As most are aware, the Internet is a global network of servers and personal computers (desktops, laptops, tablets, mobile phones, etc.); it allows humans to access and transmit information anywhere in the world. The Internet of Everything takes this one step further.
Whereas humans have traditionally been the ones behind the wheel, the Internet of Everything allows computers to take the reins without direct human influence: instead of a human user telling the computer to go to a given address, the computer does it, itself. Obviously humans will still be required to program the computers, however with computers being developed that can program themselves, humans may no longer need to take an active role in this process.
Our Progress Thus Far
Advancements in microprocessor technology is the primary driving force behind the Internet of Everything. By developing processors that are smaller, cheaper and more powerful than previous models, computing and networking resources become ubiquitous to where tiny sensors can be embedded in every article of clothing, every product and even every person.
These computers would contain your medical history and current condition, your location accurate to the meter, financial information, daily activities, even what you see and hear and all of this information would be constantly relayed to the nearest data center where it would be stored and analyzed.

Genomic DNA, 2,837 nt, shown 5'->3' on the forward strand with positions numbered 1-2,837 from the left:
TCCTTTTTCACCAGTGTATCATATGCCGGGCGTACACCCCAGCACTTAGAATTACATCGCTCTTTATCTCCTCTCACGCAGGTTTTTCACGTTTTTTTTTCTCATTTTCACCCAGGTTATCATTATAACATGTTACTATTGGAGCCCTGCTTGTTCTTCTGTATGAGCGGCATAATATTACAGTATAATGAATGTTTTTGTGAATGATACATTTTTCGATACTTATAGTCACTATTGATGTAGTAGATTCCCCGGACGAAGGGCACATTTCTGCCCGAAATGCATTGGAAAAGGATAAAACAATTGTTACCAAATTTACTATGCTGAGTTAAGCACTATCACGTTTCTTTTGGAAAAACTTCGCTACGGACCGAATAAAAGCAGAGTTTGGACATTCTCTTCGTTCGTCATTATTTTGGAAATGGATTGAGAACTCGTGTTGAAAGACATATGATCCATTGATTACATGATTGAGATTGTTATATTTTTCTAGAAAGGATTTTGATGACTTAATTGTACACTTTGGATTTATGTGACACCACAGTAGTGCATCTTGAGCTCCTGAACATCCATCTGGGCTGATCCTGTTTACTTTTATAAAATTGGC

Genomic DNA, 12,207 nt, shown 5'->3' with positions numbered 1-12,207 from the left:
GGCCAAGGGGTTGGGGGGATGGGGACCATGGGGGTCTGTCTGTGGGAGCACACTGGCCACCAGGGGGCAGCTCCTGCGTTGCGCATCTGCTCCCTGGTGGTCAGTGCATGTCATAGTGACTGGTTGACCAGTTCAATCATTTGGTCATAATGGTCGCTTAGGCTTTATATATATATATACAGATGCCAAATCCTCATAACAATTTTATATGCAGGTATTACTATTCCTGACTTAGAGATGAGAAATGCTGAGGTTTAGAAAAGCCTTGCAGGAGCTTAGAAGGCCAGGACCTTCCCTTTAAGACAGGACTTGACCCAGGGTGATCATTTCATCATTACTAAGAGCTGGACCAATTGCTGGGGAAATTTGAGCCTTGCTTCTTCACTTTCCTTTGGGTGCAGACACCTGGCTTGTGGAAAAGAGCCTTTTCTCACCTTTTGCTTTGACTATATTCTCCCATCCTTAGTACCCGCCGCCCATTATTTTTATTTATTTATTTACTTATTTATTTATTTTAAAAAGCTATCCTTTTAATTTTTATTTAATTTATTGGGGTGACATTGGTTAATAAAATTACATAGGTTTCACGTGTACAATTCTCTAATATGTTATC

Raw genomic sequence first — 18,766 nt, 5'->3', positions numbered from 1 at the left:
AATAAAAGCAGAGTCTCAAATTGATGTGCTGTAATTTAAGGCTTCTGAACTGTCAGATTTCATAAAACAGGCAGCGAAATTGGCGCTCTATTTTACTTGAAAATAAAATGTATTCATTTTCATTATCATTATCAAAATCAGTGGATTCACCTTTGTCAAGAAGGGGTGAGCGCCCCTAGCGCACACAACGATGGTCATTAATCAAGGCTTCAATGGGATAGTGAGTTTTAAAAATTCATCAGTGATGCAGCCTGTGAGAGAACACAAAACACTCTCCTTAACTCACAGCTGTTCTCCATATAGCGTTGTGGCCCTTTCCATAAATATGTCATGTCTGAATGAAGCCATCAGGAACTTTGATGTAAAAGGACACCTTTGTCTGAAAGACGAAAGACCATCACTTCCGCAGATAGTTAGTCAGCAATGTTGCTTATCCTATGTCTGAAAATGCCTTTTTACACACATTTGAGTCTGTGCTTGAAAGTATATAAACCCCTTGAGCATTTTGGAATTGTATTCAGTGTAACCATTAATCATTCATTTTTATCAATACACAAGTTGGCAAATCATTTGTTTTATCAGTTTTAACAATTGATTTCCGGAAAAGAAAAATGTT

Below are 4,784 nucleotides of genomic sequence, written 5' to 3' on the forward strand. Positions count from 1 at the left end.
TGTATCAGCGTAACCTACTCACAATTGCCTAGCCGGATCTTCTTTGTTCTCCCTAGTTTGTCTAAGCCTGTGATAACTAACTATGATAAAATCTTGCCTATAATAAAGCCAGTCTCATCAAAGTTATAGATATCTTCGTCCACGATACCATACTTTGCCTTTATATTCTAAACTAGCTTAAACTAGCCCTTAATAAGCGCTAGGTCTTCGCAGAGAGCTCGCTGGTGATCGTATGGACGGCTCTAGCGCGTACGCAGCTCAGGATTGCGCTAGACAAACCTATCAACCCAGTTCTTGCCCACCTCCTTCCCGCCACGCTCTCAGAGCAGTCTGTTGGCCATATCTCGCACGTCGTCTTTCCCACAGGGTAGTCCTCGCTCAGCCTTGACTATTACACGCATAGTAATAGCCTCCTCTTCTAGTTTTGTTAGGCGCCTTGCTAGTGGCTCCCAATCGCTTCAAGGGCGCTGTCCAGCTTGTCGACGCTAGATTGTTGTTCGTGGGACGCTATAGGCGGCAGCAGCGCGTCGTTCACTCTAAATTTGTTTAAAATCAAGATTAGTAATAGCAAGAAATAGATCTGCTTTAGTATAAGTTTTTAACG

Though immature, these technologies are already extremely prevalent today. Every smart phone is a personal tracking device that sends logs of every keystroke and conversation you make — as well as your location — to your service provider. The elderly often have bracelets, necklaces or tags that contain their medical information.
Major Internet companies like Google and Facebook monitor all online activity from every individual who accesses the Internet. Now, with technologies like Google Glass, Google will see everything you see as you see it.
How it could Affect Us
This remains to be seen. While these advancements are certainly alarming for those who value their privacy, there is substantial good that can come from the Internet of Everything. If you are lost, injured, or attacked, having first responders who are immediately aware of your exact location may save your life.
Having your medical information known to first responders may ensure you get exactly what you need, when you need it, while drastically mitigating the chance of complications from treatment. A record of what you see and hear may be crucial to investigators in the event of a crisis or an attack.
Then again, these same governments and companies who collect and analyze your personal information may just use it to increase advertising effectiveness and track the activities of activists and political radicals.
From the inception of the commercialized Internet, it has provided universal access to all users to an immense amount of information. Throughout the years, technology has allowed for more information to be distributed to Internet users. Although there may be some security and privacy concerns and backlash from some users, further advancements will allow vital information to be accessed at the times we need it most.
This article was provided by Joe Restivo , editor of InternetPaymentServices.net, a blog about internet technology and internet security.